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Code v. McHugh

United States District Court, D. Columbia

October 19, 2015

CHRISTOPHER J. CODE, Plaintiff,
v.
JOHN M. McHUGH, SECRETARY OF THE ARMY, Defendant

          For CHRISTOPHER J. CODE, Plaintiff: William Francis Savarino, LEAD ATTORNEY, Andrew Kenneth Wible, COHEN MOHR LLP, Washington, DC.

         For JOHN M. MCHUGH, Defendant: Derrick Wayne Grace, LEAD ATTORNEY, U.S. ATTORNEY'S OFFICE FOR THE DISTRICT OF COLUMBIA, Washington, DC; Wayne Holden Williams, LEAD ATTORNEY, U.S. ATTORNEY'S OFFICE, Civil Division, Washington, DC.

         MEMORANDUM OPINION

         COLLEEN KOLLAR-KOTELLY, UNITED STATES DISTRICT JUDGE.

         Plaintiff filed suit on January 9, 2015 against Defendant John M. McHugh, Secretary of the Army (" Defendant" ). Plaintiff seeks a judicial review of a final decision of the Army Board for Correction of Military Records (" ABCMR" ) denying Plaintiff's request to correct his military records and determine that he does not owe a debt of $44,200 to the Department of Defense. Presently before the Court is Defendant's [10] Motion for a Voluntary Remand and Motion for Stay of Proceedings. Upon consideration of the pleadings,[1] the relevant legal authorities, and the record as a whole, the Court GRANTS Defendant's Motion for a Voluntary Remand and Motion for Stay of Proceedings. For the reasons stated below, the Court remands to the ABCMR for further proceedings consistent with this Memorandum Opinion. This case will be stayed pending the ABCMR's final decision on remand.

         I. BACKGROUND

         As stated in the complaint, Plaintiff was a Lieutenant in the Navy until his honorable discharge in February 2009, and currently is a member of the Navy Individual Ready Reserves. Compl. ¶ 3. On or shortly after September 30, 2010, Plaintiff received a letter from the Defense Finance and Accounting Service, stating that he owed a debt to the Department of Defense (" DoD" ) in the amount of $44,200.00. Id. ¶ 43. The letter indicated that the debt was due to a larceny charge reported in a Report of Investigation prepared by the Army Criminal Investigation Command. Id. This letter was Plaintiff's first notice of the alleged debt and the larceny charge. Id.

         The investigation performed by the Army Criminal Investigation Command concerned events surrounding Plaintiff's enrollment of his children in a DoD school located at Ft. Buchanan, San Juan, Puerto Rico (" the Ft. Buchanan school" ) between 2007 and 2008. Id. ¶ ¶ 29-40. It was alleged that Plaintiff had fraudulently enrolled his children in the school by providing false information on the official application. Id. The Report of Investigation concluded that there was probable cause to believe that Plaintiff had committed the alleged crimes,[2] resulting in a loss to the government in the amount of $44,200.00. Id. ¶ 31. On December 4, 2008, the U.S. Attorney's Office, San Juan, Puerto Rico, declined prosecution of Plaintiff, referring any further action to DoD or Plaintiff's chain of command. Id. ¶ 39. No disciplinary or adverse administrative action was taken by Plaintiff's chain of command against him as a result of the investigation. Id. ¶ 40.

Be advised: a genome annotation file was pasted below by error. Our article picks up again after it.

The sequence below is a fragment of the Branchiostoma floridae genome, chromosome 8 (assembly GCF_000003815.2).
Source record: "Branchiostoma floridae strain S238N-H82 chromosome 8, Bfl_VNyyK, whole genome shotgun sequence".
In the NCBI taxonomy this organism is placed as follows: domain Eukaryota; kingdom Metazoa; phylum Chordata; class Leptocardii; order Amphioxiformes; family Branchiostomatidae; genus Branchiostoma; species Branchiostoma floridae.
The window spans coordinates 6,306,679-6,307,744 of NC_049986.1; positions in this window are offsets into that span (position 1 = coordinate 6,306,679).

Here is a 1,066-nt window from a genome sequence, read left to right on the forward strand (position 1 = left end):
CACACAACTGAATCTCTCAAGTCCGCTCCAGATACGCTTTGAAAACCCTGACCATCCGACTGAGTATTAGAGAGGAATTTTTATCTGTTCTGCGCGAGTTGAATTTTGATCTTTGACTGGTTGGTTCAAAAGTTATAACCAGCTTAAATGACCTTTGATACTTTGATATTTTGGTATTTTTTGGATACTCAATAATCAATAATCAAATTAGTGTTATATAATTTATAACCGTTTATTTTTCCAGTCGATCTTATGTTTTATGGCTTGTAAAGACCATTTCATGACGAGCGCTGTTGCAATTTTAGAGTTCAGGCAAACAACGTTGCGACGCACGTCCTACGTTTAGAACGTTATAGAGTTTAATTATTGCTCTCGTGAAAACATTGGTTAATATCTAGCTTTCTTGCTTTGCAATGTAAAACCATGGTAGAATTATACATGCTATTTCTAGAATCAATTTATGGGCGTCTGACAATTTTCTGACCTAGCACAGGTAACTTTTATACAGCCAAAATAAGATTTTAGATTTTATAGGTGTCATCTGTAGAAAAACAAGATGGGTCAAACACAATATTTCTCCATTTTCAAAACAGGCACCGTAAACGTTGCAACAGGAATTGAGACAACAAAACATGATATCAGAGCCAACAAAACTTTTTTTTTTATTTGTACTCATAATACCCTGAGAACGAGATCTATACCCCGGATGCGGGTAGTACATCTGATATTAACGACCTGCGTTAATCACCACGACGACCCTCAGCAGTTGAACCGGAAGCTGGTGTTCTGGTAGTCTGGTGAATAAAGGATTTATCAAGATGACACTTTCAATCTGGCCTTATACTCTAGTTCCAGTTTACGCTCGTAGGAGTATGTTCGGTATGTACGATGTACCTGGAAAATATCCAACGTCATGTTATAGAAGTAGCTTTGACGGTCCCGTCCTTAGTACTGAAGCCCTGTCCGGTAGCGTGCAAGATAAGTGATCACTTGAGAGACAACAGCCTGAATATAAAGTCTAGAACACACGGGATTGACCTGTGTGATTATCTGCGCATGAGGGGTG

On or about September 28, 2010, the Army Criminal Investigation Command " presented documentation and a structured time line of events" to the Defense Finance and Accounting Service with the intent that it pursue collection of the $44,200.00. Id. ¶ 42. The Defense Finance and Accounting Service " accepted financial responsibility for the $44,200.00 loss" and agreed to collect the debt from Plaintiff. Id. After Plaintiff protested the debt, the Defense Finance and Accounting Service informed Plaintiff that the debt would remain valid until the Army Criminal Investigation Command overturned its prior determination. Id. ¶ 52.